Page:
A Toronto Star artcle recently highlighted some of the problems of the Commercial Workers Industry Pension Plan. Covering some 300,000 workers and retirees in the grocery industry, the plan is one of the larger plans in Canada. Unfortunately, at the end of 2006 its fund had only 52% of the assets required to cover the settlement cost of the accrued liabilities. There is not much reported on what has happened since the end of 2006 - likely asset values and the discount rates used to determine liabilities have both fallen - but a good guess is that the finances of the plan have not improved.
The CWIPP is a target benefit plan. There are lots of these plans around, particularly in union settings. This type of plan provides benefits based on a pre-set formula, that takes into account the member's earnings and service or hours worked. The plan's source of contributions is limited to bargained or pre-set contributions from an employer or employers, and sometimes from members. The plan does not provide any benefit guarantees because under the contribution agreement the employer or employers are not required to make up any funding shortfalls. This means that the benefits formula and the contributions have to be carefully managed to make sure they are always in balance. For example, if anticipated high equity returns don't materialize, the plan may be short of funds, leaving contributions and benefits out of balance. It may be necessary to increase member contributions or to reduce plan benefits to achieve balance.
This need to keep plans in balance places significant responsibility on trustees, but the lack of a benefit guarantee also means that members need to know where they stand. Should they retire and take a pension or should they "terminate" and take a cash out. One of the commentators on the Star article said the latter was the preferred course. He was afraid that his plan pension might be reduced in the future. In retrospect he was likely right - better to take the money and run.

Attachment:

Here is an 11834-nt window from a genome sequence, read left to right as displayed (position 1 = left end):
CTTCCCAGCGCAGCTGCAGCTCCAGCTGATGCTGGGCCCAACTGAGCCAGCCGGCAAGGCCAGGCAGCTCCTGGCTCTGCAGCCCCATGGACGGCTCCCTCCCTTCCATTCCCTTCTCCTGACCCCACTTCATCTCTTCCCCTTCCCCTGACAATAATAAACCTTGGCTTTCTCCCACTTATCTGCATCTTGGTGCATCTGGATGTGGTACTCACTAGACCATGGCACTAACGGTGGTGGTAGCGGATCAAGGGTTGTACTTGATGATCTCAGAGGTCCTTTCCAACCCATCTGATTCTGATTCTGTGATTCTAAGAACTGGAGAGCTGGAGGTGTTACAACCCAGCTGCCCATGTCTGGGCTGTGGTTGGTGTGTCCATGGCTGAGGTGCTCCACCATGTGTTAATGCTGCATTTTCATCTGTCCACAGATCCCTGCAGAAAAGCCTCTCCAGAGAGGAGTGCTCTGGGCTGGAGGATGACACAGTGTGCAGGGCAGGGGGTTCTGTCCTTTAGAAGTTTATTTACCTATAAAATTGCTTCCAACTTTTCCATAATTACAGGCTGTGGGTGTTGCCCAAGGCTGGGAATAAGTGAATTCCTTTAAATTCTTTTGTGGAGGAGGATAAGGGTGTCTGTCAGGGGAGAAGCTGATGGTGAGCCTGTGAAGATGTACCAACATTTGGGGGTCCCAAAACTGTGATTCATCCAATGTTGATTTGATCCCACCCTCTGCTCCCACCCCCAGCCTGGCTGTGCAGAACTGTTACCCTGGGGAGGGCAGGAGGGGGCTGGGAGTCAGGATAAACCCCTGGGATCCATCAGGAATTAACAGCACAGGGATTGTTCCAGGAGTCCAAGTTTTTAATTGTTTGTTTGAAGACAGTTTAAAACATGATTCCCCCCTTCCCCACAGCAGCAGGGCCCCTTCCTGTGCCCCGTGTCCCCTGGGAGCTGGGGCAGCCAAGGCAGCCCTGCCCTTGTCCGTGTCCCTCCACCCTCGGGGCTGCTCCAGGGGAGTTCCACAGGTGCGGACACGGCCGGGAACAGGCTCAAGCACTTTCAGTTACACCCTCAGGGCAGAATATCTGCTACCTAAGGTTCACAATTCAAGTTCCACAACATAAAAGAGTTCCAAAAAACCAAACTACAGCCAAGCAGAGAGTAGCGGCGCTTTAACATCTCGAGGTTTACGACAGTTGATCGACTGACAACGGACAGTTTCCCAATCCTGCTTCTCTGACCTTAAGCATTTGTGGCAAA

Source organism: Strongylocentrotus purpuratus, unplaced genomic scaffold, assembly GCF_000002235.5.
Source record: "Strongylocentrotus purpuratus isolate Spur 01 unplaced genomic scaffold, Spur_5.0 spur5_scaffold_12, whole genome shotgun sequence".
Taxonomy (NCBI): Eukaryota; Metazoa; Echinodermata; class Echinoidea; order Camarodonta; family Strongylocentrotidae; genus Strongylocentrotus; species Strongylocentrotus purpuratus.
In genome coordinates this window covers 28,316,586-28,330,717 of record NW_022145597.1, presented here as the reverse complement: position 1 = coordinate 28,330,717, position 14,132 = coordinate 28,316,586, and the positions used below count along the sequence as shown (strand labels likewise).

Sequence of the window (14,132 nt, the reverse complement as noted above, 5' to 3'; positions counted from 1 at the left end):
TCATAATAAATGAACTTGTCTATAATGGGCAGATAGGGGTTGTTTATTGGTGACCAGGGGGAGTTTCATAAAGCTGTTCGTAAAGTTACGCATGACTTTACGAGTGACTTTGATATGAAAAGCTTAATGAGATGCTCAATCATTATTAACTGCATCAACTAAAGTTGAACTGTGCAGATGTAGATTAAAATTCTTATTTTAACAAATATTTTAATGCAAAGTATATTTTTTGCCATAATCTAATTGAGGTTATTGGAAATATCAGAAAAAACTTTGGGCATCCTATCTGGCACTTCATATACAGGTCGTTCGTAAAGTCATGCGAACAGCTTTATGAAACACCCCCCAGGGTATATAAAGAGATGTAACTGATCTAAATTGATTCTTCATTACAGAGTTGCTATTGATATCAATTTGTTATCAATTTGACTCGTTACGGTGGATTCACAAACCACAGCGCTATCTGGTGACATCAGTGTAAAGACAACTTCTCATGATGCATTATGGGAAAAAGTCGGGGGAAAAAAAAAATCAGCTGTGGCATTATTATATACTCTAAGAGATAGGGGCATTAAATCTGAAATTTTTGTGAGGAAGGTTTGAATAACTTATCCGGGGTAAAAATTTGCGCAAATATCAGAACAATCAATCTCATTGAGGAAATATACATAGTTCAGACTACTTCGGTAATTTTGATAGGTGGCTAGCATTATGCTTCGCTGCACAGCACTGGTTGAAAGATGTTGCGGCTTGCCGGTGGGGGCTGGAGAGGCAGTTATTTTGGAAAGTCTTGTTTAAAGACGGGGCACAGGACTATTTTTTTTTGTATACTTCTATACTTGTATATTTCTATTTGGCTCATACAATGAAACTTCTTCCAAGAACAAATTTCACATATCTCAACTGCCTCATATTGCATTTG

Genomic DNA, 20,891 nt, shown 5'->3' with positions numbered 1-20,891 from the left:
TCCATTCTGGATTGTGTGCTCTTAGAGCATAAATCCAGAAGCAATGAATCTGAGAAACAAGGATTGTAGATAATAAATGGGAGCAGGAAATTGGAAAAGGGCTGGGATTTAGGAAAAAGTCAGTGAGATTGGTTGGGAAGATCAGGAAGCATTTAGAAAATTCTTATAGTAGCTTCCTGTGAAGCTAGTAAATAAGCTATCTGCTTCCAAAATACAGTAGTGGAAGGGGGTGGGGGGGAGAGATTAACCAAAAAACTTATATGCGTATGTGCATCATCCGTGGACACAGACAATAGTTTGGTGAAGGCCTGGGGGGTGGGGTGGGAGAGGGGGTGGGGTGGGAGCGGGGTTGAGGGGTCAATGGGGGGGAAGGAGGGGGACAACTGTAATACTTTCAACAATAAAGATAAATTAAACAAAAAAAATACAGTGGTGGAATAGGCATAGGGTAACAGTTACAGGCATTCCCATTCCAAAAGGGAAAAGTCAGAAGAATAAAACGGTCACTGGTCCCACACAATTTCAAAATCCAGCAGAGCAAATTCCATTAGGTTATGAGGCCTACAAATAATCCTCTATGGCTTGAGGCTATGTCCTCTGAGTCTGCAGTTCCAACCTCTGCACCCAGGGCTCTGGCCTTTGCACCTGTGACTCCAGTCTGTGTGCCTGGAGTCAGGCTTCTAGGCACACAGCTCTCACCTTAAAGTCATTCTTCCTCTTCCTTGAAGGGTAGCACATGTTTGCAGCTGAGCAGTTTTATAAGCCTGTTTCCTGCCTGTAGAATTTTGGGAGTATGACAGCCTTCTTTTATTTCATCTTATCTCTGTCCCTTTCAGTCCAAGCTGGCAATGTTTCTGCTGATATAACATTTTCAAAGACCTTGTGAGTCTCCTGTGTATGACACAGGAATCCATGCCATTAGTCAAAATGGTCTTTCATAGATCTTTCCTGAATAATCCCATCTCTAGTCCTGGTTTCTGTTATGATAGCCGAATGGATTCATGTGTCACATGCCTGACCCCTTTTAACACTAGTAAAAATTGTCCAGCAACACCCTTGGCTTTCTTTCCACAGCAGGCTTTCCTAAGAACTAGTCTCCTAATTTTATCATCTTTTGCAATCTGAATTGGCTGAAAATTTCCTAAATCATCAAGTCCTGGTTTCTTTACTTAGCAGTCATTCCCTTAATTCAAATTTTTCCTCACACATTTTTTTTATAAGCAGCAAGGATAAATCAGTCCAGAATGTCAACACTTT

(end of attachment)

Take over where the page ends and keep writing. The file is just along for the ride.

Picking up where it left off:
Here are a number of questions that trustees should be discussing with their actuary or, they could be questions that members ask their plan's trustees.
• What funding method is used – unit credit (year by year) or a spread cost method? – is a solvency test made each year?
• Are the valuation discount assumptions based the investments of the fund or on bonds alone? In other words, are equity returns anticipated or does the plan only count them when they materialize?
• Frequency of valuations – annual? Prior to any contribution or benefit change?
• Is the plan actuary independent of employer(s) and unions who are parties to the plan? do the trustees and the plan actuary fully represent the interest of members - are there any conflicts?
• If economic conditions deteriorate the plans could be subject to significant cash-outs at an inopportune time – how will the plan protect the remaining participants from adverse financial consequences?
• If change are needed to contributions or benefits, which gets priority?
• What is the minimum or maximum size of change? – e.g. contributions plus or minus a performance adjustment
• Is there a benefit adjustment priority – e.g. add/remove contingent benefits such as early retirement features or inflation adjustment before changing the base benefit, change the base benefit for active members only or change for all members? How frequently and under what conditions?
• What is the expected volatility of changes, either in contributions or benefits, to maintain a fully funded plan? What is the target amount of surplus to minimize volatility?
• How will the trustees avoid surprise changes (any change will be a surprise to most members) – particularly with respect to decreasing retiree pensions.
• Plans create inter-generational transfers of value – what amount of transfer is appropriate? Is the plan benefit based on a career average formulae – perhaps subject to indexation dependent on investment performance?
• How are plan and fund risks communicated to participants?
• If the plan is replacing a prior DB plan, how will the employer contribution be determined – given that risk has been transferred to the membership? E.g. a plan which cost the employer 10% of salaries, with the employer assuming all risk and a 50% equity and 50% bond portfolio, should increase contributions to 14% of salaries, if the employer withdraws from all risk. The additional amount is the value of the risk saving to the employer or the additional amount members should receive to keep the deal even.
• Will the plan promote settlement by annuity purchase for retirees? Or, will it maintain retirees as members? What impact would this choice have on the investment portfolio?
• How will the asset mix change as the plan matures? Will younger members accept a more conservative mix?